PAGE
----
Blood is meant for life. With these words Gabriele Dietrich, a poet from India, invokes the monthly blood that makes possible new life and the blood that comes with birth. She juxtaposes the power of blood for life with the death-dealing patterns of destruction in which blood reveals our inhumanity to one another. Dwelling deeply with women’s bodies and women’s blood, her poem is Eucharistic when women’s bodies and blood bring forth new life.
Today’s readings require that we dwell with blood, to press the meaning of a Eucharistic covenant. These readings present us with so much blood: Moses has large bowls of blood, and even more to splash on the altar and sprinkle on the people. The second reading continues with the bloody sacrifices of goats, calves and bulls. When connecting this to the blood of Christ, we might want to spiritualize with a quick turn to the wine of our Eucharistic meal, but the blood invoked in the scriptural texts invites us to dwell deeply in actual blood and to ask what it means to affirm, as our gospel does, that immersion in blood is the mark of commitment between the human and the divine.
What might make blood holy is hard to conceive in a world like ours where blood flows from the violence of excessive consumption, militarism and racism. When blood flows to protect private property and defend practices of consumption, it brings death not life. When a bomb is detonated, the blood of children, of sisters and mothers, brothers and parents flows, and yet we allow those weapons to proliferate. When a culture manufactures guns to address what it perceives as “insecurity” blood flows from the torn flesh of teachers and students, coaches, party-goers and sons. When a culture has imbibed an ideology of white supremacy, blood flows in the misrecognition of whose lives matter. Blood flows with the marks of intolerance and fear, under the misunderstanding that some lives need to be destroyed so that others might live. In our world blood too often means death; death inflicted by human beings on one another as if life were of no value.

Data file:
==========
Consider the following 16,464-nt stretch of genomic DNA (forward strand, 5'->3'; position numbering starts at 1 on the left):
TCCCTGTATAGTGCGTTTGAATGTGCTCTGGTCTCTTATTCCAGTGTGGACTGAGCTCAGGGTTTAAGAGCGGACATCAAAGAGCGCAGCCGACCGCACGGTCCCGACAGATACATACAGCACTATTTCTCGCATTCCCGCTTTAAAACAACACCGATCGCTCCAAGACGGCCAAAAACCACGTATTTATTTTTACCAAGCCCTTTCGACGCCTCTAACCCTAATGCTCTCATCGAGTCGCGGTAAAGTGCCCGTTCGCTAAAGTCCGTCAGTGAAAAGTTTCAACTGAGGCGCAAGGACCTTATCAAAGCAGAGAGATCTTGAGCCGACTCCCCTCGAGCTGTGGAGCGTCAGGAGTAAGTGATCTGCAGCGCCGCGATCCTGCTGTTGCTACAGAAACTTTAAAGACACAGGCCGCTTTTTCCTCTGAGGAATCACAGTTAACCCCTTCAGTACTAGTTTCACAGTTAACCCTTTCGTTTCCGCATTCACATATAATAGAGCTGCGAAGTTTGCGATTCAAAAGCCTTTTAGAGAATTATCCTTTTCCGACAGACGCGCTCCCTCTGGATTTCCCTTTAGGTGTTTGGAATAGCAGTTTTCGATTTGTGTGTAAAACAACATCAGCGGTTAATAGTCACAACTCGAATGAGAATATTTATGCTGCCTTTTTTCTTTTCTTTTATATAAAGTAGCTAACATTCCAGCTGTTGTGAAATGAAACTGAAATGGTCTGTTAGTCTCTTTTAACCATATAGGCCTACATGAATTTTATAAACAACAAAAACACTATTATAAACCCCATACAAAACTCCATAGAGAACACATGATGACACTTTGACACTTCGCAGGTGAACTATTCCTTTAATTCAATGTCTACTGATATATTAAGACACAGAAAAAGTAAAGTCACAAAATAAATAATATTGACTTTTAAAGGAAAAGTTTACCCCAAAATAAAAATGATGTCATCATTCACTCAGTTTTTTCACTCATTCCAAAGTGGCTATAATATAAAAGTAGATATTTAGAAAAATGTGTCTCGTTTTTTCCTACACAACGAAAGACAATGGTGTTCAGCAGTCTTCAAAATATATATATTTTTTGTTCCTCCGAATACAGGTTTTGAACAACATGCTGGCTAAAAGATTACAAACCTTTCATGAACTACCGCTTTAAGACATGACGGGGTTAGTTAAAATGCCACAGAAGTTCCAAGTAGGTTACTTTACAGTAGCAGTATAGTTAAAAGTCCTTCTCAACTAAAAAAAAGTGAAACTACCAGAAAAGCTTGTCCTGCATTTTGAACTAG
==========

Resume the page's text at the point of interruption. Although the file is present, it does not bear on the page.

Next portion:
The letter to the Hebrews theologizes that the blood of the covenant can “cleanse our consciences from dead works” We need to ask, then, in a world like ours, how is blood productive? It is in reconnecting the blood of the Eucharistic meal to the blood of the crucified Christ that we might find an answer. Deep in the bloodshed of the first World War and recognizing the violence in the rising Nazi party in Germany, Karl Barth asked Christians to stand at the foot of the cross and witness the productivity of blood. In the cross, he wrote, we see clearly “the crimson thread which runs through all history.” Standing at the foot of the cross, gazing upon the broken and bloody body of the tortured, God reveals Godself to us and God reveals humanity to us at the same time. The humanity that God reveals is our own destructive participation in systems that kill. Truly contemplating the blood that flows from the Crucified One, we’re drawn deep into the mystery of violence in which all humanity participates; we are indicted in the bloodshed that surrounds us; our works are indeed dead if we think that they exempt us from the bloody violence that is perpetuated in our name.
But in the Crucified One we see also divinity: God reveals Godself in the torture victim reflecting back to us the call to be what we were created to be: the image of God. God continues to name us as God’s people in order that we might be God’s people.